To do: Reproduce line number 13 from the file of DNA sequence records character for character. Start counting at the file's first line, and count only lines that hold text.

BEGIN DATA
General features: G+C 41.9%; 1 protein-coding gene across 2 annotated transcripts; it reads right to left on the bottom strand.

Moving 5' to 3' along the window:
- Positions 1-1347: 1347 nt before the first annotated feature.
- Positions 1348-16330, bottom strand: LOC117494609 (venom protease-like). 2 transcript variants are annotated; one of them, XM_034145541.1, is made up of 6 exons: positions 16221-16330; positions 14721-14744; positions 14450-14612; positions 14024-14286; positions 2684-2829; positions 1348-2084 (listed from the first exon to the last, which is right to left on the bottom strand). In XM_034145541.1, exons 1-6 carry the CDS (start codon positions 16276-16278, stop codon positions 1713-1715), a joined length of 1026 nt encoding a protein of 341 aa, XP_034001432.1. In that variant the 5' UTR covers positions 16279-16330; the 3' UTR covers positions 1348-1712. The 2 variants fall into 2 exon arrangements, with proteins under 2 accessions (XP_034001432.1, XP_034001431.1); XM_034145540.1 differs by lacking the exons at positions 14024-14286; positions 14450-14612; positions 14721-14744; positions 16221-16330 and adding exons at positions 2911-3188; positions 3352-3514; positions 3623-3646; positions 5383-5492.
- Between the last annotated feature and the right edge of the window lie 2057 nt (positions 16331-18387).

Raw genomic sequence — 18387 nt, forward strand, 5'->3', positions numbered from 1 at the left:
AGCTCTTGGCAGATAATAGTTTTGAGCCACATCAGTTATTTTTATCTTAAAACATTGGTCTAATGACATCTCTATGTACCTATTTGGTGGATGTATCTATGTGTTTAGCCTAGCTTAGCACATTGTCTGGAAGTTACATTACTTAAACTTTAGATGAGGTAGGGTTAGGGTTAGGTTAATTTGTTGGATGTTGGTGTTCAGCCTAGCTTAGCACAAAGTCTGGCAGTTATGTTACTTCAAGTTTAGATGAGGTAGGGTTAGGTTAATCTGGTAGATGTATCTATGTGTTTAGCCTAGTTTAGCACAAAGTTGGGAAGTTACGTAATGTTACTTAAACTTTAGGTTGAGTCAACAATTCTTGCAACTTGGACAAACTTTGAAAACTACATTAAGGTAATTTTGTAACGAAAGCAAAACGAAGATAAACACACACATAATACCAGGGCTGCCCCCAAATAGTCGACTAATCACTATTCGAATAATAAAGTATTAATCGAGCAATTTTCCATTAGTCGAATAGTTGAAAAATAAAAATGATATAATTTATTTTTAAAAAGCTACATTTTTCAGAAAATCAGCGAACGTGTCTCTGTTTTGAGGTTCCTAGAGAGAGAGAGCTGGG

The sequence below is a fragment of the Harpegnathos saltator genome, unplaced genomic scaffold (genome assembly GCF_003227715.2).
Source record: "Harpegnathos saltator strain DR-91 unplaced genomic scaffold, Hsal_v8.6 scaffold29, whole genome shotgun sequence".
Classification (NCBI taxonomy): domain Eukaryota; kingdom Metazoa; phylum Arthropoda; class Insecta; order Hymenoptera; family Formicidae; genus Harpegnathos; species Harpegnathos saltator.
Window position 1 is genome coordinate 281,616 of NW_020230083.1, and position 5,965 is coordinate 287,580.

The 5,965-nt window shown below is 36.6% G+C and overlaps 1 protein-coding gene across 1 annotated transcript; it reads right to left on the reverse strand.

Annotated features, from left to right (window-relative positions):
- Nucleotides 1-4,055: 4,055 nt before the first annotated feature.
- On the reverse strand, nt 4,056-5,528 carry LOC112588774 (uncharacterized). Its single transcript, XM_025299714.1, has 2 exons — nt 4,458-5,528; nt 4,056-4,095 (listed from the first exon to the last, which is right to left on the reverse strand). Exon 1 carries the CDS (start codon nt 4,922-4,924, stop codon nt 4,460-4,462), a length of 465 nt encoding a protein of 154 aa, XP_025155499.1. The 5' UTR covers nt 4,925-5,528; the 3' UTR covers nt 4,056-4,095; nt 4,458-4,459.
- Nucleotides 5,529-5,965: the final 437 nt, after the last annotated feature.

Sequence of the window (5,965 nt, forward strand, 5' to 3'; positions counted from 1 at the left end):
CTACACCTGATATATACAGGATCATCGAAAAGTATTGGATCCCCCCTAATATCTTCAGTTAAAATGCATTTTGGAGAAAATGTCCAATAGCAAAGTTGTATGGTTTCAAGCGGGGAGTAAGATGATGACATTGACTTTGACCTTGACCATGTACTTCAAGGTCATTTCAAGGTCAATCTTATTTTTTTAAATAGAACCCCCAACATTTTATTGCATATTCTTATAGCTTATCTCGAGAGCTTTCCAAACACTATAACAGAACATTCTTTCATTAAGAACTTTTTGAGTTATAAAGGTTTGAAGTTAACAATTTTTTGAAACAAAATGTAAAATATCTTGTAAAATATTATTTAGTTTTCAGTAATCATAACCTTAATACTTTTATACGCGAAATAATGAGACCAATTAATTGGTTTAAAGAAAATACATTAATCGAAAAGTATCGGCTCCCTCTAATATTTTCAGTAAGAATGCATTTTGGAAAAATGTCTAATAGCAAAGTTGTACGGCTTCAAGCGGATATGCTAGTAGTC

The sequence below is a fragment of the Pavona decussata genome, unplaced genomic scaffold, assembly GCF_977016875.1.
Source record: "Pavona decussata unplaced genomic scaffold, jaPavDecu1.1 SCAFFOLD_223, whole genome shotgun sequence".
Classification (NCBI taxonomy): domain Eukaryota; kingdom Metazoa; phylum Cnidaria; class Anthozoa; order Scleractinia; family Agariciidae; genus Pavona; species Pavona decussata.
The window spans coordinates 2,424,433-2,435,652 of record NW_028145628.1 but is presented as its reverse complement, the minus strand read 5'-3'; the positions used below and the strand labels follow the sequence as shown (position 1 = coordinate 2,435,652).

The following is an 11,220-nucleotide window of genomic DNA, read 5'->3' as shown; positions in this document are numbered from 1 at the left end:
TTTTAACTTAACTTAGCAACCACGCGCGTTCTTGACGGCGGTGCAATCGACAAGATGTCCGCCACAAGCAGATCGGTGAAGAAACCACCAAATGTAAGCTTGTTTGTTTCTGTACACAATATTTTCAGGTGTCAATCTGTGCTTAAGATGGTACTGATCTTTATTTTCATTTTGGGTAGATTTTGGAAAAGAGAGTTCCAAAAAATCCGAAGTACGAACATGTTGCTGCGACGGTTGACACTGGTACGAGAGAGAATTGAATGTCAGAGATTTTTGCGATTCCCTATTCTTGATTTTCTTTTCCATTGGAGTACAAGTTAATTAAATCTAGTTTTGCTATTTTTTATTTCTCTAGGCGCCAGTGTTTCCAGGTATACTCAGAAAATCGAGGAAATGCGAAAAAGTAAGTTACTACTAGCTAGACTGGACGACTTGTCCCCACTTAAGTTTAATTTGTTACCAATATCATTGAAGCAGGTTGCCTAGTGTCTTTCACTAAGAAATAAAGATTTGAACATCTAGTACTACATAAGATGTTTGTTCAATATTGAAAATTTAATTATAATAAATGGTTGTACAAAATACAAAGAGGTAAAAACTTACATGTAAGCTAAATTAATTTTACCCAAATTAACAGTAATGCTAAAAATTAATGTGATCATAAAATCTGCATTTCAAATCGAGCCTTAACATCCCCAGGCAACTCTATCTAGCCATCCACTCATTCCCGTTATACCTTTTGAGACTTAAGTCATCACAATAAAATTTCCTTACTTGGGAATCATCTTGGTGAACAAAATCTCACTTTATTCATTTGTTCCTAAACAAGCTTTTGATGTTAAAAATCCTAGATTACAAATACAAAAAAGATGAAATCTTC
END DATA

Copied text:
Annotated features, from left to right (window-relative positions):